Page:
A major problem in developing a successful anti-cancer therapy is finding an agent that will selectively target cancerous cells and ONLY those cells. Researchers at The Jackson Laboratory have identified a molecule that blocks AID expression (used by B-Lymphocytes when producing antibodies), thus causing AID expressing CLL cells to die with minimal impact on normal, healthy cells. The researchers seem confident - they formed Cyteir Therapeutics, Inc. last year to progress to clinical trials.
Some brief quotes from the article:
"In the process of antibody production, B cells turn on the gene known as activation-induced cytidine deaminase (AID)."
"Researchers in the laboratory of Associate Professor Kevin Mills, Ph.D., identified a molecule called DIDS (for 4,4'-diisothiocyanatostilbene-2-2'-disulfonic acid) that blocks the DNA repair action in chronic lymphocytic leukemia (CLL), causing the cancer cells to die."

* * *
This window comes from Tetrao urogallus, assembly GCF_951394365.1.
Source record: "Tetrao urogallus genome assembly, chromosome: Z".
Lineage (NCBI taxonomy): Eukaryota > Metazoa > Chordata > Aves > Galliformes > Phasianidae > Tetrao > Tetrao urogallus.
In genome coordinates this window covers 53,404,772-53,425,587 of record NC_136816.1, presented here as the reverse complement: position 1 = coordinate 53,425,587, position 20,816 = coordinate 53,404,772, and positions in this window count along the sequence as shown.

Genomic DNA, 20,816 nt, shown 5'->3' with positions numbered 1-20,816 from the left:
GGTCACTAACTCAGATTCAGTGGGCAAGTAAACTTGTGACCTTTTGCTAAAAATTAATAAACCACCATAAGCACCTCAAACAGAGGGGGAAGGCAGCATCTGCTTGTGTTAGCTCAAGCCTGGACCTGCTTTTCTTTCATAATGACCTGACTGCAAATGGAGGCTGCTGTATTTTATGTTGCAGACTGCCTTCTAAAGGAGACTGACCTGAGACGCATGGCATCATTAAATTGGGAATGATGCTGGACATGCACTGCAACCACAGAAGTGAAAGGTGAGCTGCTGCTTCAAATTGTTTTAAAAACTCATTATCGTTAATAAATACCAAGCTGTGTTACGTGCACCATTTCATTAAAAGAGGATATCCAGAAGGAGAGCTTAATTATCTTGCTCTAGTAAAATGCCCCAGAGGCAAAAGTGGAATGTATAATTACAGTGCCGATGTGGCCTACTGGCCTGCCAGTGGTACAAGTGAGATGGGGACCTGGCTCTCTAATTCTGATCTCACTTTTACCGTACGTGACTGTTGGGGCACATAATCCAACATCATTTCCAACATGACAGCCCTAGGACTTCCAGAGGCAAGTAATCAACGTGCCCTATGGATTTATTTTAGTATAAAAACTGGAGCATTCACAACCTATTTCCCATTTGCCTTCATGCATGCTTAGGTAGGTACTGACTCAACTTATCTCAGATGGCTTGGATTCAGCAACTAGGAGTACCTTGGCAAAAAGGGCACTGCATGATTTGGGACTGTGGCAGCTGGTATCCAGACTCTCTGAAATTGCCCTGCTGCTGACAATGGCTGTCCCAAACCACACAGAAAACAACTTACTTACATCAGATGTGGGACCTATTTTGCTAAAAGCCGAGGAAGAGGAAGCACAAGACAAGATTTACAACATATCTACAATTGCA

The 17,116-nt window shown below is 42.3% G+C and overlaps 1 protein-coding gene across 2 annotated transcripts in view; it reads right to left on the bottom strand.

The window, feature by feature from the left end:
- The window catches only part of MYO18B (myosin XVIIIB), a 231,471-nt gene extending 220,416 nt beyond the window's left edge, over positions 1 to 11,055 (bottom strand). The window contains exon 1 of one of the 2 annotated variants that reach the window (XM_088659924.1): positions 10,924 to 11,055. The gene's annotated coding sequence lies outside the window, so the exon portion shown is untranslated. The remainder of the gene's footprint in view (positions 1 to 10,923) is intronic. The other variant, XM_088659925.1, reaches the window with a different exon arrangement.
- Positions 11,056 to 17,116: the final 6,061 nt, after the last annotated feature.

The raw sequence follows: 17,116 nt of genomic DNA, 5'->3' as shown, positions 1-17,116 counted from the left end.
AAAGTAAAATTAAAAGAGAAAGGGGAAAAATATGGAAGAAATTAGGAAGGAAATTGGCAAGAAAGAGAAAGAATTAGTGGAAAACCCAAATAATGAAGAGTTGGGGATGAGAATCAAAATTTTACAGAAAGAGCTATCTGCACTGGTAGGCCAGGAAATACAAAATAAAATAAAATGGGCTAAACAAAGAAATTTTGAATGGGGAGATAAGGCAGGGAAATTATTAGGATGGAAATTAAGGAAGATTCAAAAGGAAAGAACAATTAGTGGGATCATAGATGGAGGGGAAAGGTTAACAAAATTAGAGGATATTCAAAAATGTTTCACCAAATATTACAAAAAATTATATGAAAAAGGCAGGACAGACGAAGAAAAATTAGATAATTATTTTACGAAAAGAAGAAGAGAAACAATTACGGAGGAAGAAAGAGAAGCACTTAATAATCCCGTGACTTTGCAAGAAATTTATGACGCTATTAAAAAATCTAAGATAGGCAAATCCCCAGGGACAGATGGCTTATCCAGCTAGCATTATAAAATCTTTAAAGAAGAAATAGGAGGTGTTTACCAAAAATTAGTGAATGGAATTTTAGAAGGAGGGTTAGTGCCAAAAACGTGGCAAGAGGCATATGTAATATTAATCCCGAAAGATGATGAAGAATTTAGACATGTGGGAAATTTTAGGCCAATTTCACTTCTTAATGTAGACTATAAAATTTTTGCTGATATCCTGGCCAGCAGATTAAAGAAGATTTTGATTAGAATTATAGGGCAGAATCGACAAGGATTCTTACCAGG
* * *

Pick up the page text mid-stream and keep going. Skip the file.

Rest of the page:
"We collected 74 different primary patient CLL samples," Lamont says, "and measured AID expression in those samples. We found that about 40 percent of them express AID, and if we treated those with DIDS in vitro, the AID-expressing ones had significantly higher levels of DNA damage and died."
"Cyteir Therapeutics is now ramping up the R&D efforts necessary to take the genetic chemotherapy treatment to clinical trials, possibly in 2014."